Even Reg Lister, who generally favored hazing so long as no one was hurt, wrote, You can imagine a bunch of young freshmen, the first time away from home, huddled together in a corner of a corridor, and a bunch of sophs hanging around with little sticks. Each year's initiation brought a round of criticism, often in Gateway editorials. One, in October, 1926, branded hazing obnoxious, primitive, unsportsmanlike and called for its abolition, which finally came in the early thirties. A lawsuit which cost the University $100,000 brought the old initiation practices to an end. A much kinder welcome was arranged for freshmen thereafter, although the parade over town was a regular feature until sixteen years ago.
The snake dance, which began as a parade of bedraggled freshmen, grew longer and longer as the student body grew. In the mid-fifties there were up to three thousand in a line.
University Archivist Jim Parker, BA '61, MA '67, remembers being among the first twenty in one of the longer snake dances. The line trouped through the Rainbow Ballroom on Whyte Avenue, stopped a bus for half an hour while it poured through the front door and out the back, paraded through the old Capital theatre giving the varsity yell (the manager hadn't locked the door in time), and snarled traffic on Jasper Avenue for two hours. There was one fellow in an Austin who was getting a bit ruffled, so we picked up his car with him in it and turned it to face the opposite direction in his lane of traffic. I always wondered how he got out of that.
But the traffic jams, the invasion of cinemas and restaurants, the damage, and the nuisance prompted President Andrew Stewart, LLD '59, to quash the snake dance once and for all after 1957.
The Athabasca Hall dining room tried to maintain some semblance of academic dignity with neat white table linen, crested china, real silverware, and family service. Slices of bread winging across tables didn't help the image, though, and on at least one occasion in the late thirties the whole room went literally to the dogs.
The laboratory dogs had been raising more din than usual in their pens behind the old Medical Building and caught the attention of a band of students who thought they might be hungry. Their ringleader lifted the open padlock that fastened the pen door, and a dozen or more woofing, leaping, and yapping prisoners stormed out. The boys manoeuvred the lot of them over to Athabasca Hall and the beautifully prepared dining room. The dogs bounded onto the tables, smashed crockery, muddied linen, terrified the waitresses, and attacked the loaves of bread that had just been neatly set out. Reg Lister and Jessie Mitchell, the head housemaid at the time, finally chased the animals out with brooms, but not before the place was a shambles.
Residence raids have declined in proportion to the increase in co-ed living. As Provost A. A. Ryan, BA '39, MA '40, commented, Having women students mixed in the same building with the men takes all the curiosity away. Well, after you've seen one girl in rollers and floppy robe, you've seen them all (and perhaps wondered why anyone wanted to raid a women's residence in the first place). More than that, the women claim to have civilized the men, so that they no longer raid each other's residences either.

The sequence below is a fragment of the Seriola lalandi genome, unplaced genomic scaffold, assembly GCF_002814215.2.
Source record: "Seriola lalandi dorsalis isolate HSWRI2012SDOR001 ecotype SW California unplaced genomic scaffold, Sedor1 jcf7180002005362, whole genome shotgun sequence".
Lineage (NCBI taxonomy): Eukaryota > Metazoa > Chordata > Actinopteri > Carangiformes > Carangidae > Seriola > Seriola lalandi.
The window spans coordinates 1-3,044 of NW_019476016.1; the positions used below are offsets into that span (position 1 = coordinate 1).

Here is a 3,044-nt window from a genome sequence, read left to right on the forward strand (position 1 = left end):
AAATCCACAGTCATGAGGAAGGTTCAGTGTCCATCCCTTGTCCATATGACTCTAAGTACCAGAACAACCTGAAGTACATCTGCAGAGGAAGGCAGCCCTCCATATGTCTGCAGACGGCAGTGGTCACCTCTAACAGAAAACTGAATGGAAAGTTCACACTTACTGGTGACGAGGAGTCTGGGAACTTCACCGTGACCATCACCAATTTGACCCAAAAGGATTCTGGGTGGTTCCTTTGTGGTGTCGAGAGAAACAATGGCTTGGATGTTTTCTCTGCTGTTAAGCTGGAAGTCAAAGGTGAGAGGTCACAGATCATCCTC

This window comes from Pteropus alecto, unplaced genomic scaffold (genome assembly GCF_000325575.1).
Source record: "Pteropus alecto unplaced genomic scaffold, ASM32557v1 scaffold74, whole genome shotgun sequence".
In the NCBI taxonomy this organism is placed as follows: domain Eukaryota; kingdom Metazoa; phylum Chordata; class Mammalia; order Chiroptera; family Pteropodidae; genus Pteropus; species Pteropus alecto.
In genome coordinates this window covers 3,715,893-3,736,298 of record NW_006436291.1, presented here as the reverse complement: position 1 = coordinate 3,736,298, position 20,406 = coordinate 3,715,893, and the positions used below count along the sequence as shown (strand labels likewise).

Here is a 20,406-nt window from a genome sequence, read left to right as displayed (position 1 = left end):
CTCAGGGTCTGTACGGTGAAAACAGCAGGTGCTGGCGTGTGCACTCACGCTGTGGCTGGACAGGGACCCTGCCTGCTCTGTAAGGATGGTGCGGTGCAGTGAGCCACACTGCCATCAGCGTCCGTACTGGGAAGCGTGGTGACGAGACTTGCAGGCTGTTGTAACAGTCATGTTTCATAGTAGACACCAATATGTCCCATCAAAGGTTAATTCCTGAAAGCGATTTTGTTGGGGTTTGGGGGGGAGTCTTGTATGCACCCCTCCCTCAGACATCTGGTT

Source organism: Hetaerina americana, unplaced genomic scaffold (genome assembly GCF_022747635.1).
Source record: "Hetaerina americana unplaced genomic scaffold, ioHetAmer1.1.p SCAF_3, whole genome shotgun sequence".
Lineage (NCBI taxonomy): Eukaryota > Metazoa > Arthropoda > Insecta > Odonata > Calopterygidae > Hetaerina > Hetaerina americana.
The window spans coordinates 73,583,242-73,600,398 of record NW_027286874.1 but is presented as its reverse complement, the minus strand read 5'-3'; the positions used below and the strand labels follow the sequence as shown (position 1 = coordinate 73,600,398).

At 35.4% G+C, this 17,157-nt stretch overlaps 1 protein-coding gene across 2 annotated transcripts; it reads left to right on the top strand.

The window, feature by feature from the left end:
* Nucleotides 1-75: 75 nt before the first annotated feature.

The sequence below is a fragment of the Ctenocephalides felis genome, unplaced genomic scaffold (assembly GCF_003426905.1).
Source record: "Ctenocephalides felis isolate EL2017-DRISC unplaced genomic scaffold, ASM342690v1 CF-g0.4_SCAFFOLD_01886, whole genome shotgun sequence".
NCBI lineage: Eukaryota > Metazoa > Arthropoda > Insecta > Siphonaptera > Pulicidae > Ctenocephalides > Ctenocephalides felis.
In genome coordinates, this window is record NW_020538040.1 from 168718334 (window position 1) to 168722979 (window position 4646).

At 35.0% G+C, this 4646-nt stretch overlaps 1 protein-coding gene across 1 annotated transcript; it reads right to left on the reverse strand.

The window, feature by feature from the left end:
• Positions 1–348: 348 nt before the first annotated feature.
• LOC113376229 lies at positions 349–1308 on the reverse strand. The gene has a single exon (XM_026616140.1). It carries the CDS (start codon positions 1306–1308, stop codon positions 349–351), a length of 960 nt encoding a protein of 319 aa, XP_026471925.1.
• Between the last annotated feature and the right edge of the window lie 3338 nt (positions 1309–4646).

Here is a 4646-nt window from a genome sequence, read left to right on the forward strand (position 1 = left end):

Reg Lister recorded in his memoirs a classic raid between University residences and St. Stephen's College. It occurred in 1914, but it had much in common with other raids over the next fifty years.
One night in March the boys got going. They raided Alberta College as it was called in those days, and dumped everybody out of bed and came back to residence here with lots to eat — sealers full of nice home-canned fruit, etc. I don't remember who got the bigger share, Athabasca or Assiniboia, but it tasted good.
This was a good start, and someone in Assiniboia got the idea to raid Athabasca. Well, they got into Athabasca, all the garbage was turned upside down, mostly on top of Assiniboia boys as they came up the stairs. This did not stop them so they turned on the fire hose. It was a nice fight while it lasted. After driving Assiniboia home, the boys from Athabasca went over to Assiniboia and got the same reception. I had never seen so much water coming down the stairs, and I had never seen the buildings so clean.
After they had had enough, most of the boys helped to shovel out and mop up the water. The front hall of Athabasca was covered with about two inches of water so we opened the front doors and pushed it out. Early next morning you could not tell there had been a raid as all the hoses had been put back tidily and the buildings were nice and clean.
Then Mr. Bowers, the University Librarian, opened the stack room that was in the north end of Assiniboia and found all his books were wet. The water had dropped from the ceiling. No one had thought of that. But it was a good night as far as the students were concerned; no one was hurt and everyone had a swell time. Of course, the students paid for their fun. And they were a good bunch; most of them left for France late in the year.
Probably not as much damage was done when the boys charged Pembina. In fact, the damage was more likely to happen when they were being gallant.